Putative resistance islands (pRIs) containing ARGs with MGEs in 4-kbp-flanking regions of each gene were searched to ascertain the potential mobility of ARGs (Fig. 7). A total of 498 putative pRIs were found in 367 MAGs, including 3 class I integrons, 6 Clusters of attC sites lacking integron-integrases, 8 phages, 30 plasmids and 1 integrative and conjugative elements. Among them, only eight kinds of pRIs frequently appeared in the effluent (more than 10 sampling sites). The prevalence of these eight pRIs in the downstream regions was dependent on that in the effluent. In some cases, pRIs were detected at a higher frequency in the downstream regions than in the upstream region (Fig. 7b) due to contamination from the effluent. These pRIs carried resistance genes specific for plasmid and Clusters of attC sites lacking integron-integrase meditated resistance against clinically relevant antibiotics (Fig. 7).
pRI-166 containing class D beta-lactamase genes (blaOXA-2) and pRI-584 containing phenicol resistance genes (floR) were frequently found in effluents and were more abundant in the downstream regions, than in the upstream regions, suggesting a dissemination of the ARGs (Fig. 7). pRI-118 in Pseudomonas E had two aminoglycoside resistance genes (aph(3’’)-Ib and aph(6)-Ib) adjacent to Tn3 transposon. It was also remarkably widespread in more than 90% of the effluent samples and were more abundant in the downstream regions than in the upstream regions. Moreover, a short 2-kbp pRI-1238 containing genes for lincosamide resistance and IS10 family transposase was not found in the upstream regions of the rivers, but mainly found in the effluents and downstream regions of the rivers. These pRIs mainly originated from Patescibacteria (pRI-166 and pRI-1238) and Proteobacteria (pRI-584 and pRI-118). Moreover, Patescibacteria harbored a higher number of MGEs per genome size than most other phyla (Actinobacteriota, Bacteroidota, Bdellovibrionota, Chloroflexota, Omnitrophota, Planctomycetota, and Verrucomicrobiota with adjust P < 0.05) (Supplementary Fig. 10).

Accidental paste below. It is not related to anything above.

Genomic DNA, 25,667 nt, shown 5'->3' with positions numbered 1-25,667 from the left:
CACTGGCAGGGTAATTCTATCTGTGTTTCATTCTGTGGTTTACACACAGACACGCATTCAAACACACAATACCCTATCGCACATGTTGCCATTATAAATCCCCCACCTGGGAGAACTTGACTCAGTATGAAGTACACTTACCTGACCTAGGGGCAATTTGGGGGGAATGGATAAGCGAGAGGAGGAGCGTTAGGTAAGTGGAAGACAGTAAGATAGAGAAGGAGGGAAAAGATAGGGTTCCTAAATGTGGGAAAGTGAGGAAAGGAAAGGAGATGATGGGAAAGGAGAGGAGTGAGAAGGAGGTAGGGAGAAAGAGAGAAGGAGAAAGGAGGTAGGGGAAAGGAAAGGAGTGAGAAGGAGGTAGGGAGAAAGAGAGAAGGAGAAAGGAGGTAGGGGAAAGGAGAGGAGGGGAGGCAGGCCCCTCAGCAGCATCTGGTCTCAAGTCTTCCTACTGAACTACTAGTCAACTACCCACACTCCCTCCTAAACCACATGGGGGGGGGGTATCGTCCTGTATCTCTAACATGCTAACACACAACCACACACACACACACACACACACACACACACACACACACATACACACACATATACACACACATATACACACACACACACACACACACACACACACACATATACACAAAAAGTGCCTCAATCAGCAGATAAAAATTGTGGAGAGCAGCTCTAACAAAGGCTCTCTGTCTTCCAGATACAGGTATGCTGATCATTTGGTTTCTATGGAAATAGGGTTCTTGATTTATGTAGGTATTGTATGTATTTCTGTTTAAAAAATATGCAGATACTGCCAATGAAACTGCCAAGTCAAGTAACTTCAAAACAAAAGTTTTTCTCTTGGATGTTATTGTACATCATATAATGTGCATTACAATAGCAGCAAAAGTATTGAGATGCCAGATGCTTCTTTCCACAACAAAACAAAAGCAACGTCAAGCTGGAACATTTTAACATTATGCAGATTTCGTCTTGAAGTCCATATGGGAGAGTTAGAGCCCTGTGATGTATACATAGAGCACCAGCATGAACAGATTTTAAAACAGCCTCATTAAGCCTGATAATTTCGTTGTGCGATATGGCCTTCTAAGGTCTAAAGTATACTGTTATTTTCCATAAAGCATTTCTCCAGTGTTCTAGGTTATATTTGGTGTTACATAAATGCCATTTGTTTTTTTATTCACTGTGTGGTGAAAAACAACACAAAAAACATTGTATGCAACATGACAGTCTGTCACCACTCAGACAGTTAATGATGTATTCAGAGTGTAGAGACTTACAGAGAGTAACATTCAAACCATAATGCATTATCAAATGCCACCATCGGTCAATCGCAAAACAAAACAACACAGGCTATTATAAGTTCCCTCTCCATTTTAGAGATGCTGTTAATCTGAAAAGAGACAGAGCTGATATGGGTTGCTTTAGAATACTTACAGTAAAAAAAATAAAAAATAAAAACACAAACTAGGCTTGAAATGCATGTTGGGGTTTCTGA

Since pRI-166, a Cluster of attC sites lacking integron-integrase with blaOXA-2 found in Patescibacteria, was composed of a short contig, a contig graph was used to extend the sequence continuity (Supplementary Fig. 12). As a result, aadA5, aacA8, and blaGES-5, which are responsible for the resistance to clinically relevant aminoglycosides and carbapenem, were detected in an additionally assembled contig that was not used to reconstruct MAGs. Besides, the integrase gene also found in this contig graph, pRI-166, classified as Clusters of attC sites lacking integron-integrase, might actually be a Class I integrons. This suggested that along with Proteobacteria, Patescibacteria could be one of the important carriers of ARGs, causing their dissemination into river environments.